SAN ANTONIO EXPRESS-NEWS
Psychiatrist accused of sex with patient punished
Doctor had lived in the Houston area
By KARISA KING
The Texas Medical Board has reprimanded a San Antonio psychiatrist for having sex with a patient who sought his treatment because she was suffering from depression and suicidal thoughts.
The doctor, Alan T. Lloyd, also prescribed unneeded, dangerous drugs to the woman, according to an order from the Texas Medical Board.
Lloyd, 48, was practicing psychiatry in the Houston area when he first began treating the woman in 2003. He now lives with the woman and works in San Antonio at the Laurel Ridge Treatment Center, a psychiatric hospital that provides acute residential care.
Lloyd denies that the sexual relationship began while the woman was under his care, according to the Feb. 6 order. He did not return calls for this story.
The woman first was referred to Lloyd in January 2003 after she spent a week in a hospital for depression and thoughts of suicide, according to board documents. The next month, Lloyd began psychotherapy sessions with the woman twice a week, and the treatment lasted until 2007.
Although Lloyd denied the allegation, the board found that he began the sexual relationship while he was treating the woman.
As punishment, Lloyd must take a course on “professional boundaries” and pay a $10,000 fine. He also must pass a medical law exam within a year or his medical license will be suspended.
The woman, while she was in psychotherapy with Lloyd, was arrested in December 2006 at a Walgreens drive-thru pharmacy in Kingwood, Houston police spokesman John Cannon said. A pharmacist told investigators that she had dropped off a prescription earlier in the day, and it appeared to have been photocopied and forged, Cannon said. When police called the woman’s doctor, whose name was not publicly released, the physician told investigators she had not signed the prescription.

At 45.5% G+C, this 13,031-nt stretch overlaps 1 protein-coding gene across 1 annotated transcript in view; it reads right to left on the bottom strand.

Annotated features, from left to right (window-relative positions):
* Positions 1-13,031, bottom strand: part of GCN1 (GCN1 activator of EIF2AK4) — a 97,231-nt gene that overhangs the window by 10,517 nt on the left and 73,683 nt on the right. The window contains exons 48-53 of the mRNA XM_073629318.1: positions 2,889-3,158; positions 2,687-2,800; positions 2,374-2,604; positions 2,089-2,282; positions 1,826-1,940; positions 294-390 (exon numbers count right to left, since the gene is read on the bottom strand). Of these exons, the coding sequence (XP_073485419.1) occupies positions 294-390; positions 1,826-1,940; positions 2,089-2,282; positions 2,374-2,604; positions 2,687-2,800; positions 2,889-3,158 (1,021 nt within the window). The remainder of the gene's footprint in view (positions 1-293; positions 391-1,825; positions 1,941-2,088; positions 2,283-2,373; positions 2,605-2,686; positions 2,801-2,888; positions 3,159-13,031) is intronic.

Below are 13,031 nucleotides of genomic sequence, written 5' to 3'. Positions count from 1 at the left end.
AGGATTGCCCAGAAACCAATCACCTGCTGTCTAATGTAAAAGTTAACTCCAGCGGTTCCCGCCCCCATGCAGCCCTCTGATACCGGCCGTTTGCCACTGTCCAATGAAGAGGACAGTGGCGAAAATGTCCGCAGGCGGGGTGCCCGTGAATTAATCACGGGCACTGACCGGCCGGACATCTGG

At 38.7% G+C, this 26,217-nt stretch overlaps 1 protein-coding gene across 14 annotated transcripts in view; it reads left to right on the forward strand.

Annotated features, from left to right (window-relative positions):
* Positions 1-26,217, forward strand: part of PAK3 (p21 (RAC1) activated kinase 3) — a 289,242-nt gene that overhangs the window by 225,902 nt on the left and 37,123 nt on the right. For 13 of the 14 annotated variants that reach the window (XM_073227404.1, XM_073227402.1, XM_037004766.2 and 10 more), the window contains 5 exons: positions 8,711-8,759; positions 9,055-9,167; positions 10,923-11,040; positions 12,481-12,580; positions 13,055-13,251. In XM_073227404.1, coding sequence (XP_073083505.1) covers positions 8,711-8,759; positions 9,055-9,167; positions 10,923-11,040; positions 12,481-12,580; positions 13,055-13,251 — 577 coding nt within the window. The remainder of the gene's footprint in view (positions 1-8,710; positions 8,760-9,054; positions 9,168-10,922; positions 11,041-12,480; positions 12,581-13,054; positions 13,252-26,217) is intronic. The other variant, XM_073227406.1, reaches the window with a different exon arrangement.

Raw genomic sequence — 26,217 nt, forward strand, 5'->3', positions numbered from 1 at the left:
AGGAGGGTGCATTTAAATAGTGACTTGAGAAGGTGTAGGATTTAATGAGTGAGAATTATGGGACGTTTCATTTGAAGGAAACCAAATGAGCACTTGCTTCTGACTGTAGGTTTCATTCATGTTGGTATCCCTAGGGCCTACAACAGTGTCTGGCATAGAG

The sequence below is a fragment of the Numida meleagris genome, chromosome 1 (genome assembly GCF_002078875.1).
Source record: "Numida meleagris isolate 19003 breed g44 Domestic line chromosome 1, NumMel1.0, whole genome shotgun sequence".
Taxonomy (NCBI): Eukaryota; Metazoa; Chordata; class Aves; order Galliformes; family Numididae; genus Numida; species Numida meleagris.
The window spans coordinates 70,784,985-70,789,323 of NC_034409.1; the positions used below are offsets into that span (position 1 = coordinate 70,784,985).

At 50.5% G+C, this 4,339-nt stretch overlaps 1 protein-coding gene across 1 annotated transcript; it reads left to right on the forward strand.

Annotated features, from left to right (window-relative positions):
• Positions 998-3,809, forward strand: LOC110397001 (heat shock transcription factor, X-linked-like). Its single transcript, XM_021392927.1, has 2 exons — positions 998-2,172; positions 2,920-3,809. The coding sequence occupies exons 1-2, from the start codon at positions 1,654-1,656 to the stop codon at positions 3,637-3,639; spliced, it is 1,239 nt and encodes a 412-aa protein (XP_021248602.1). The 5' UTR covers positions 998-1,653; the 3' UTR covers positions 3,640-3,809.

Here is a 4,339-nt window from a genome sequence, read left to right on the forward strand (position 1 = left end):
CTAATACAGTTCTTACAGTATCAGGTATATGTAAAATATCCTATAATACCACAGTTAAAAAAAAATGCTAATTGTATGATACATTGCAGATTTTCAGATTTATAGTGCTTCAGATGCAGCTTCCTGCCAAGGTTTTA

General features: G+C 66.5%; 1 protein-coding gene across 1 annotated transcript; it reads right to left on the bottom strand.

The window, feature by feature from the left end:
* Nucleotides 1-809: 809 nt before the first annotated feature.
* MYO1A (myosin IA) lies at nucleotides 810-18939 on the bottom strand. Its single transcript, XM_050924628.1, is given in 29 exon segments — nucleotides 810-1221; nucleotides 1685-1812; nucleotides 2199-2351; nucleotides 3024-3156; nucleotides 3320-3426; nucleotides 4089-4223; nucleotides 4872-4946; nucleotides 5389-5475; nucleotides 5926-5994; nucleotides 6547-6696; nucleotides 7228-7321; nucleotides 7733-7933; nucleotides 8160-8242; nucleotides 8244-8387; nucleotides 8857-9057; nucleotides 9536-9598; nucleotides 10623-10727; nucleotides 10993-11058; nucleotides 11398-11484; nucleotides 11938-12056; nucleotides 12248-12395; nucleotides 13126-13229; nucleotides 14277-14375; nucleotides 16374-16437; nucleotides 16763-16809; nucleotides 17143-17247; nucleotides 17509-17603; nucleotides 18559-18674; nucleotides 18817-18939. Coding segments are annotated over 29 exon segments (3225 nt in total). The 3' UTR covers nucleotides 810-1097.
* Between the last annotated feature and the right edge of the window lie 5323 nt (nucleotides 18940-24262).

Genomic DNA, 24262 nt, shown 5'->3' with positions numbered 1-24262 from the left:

Police charged her with fraudulently obtaining drugs and referred the case to a district court in Houston, Cannon said. It’s not clear how the case was resolved. Court records on the case are not public.
The medical board’s ruling on Lloyd, which does not prohibit him from treating patients, drew criticism from advocates who questioned whether the decision went far enough.
“This is a population that can become dependent on their provider for validation, reassurance and any number of things,” said Lee Spiller, a spokesman for Citizens Commission on Human Rights, an advocacy group for people with mental illness. “When somebody in a position of that much trust betrays that trust, it’s serious.”
Ruling causes concern
The ruling from the agency also troubled the ex-husband of the woman who was Lloyd’s patient.
“I thought they would take his license away. I was shocked,” said the man, who was divorced from the woman in 2007. “They’re obviously there to protect doctors, not so much other people like me.”
The Express-News is not naming the man or his ex-wife because the newspaper doesn’t identify potential victims of sexual abuse.
State law makes it illegal for doctors to have sex with their patients, and in some cases doctors can face a felony charge.
Board spokeswoman Jill Wiggins declined to comment on whether the agency referred Lloyd’s case to law enforcement authorities, and much about the case remains confidential.
The order doesn’t disclose how or when the complaint against Lloyd initially surfaced, or how long it took the board to rule on the case. But Wiggins said Texas law requires the board to issue findings within a year of a complaint.
She said the agency doesn’t take cases of sexual misconduct lightly.
“It’s very egregious when it happens,” Wiggins said. “Our mission is public protection. It’s not: ‘Let’s take care of the doctors.’.”
The patient advocacy director for Laurel Ridge Treatment Center, Adis HaneyÖ, declined to comment on any aspect of the case, including whether hospital administrators knew about the reprimand.
Lloyd graduated from the University of Utah School of Medicine in 1984, and worked in Michigan before receiving his Texas medical license in 1994.
Board records show it was the first order issued against him.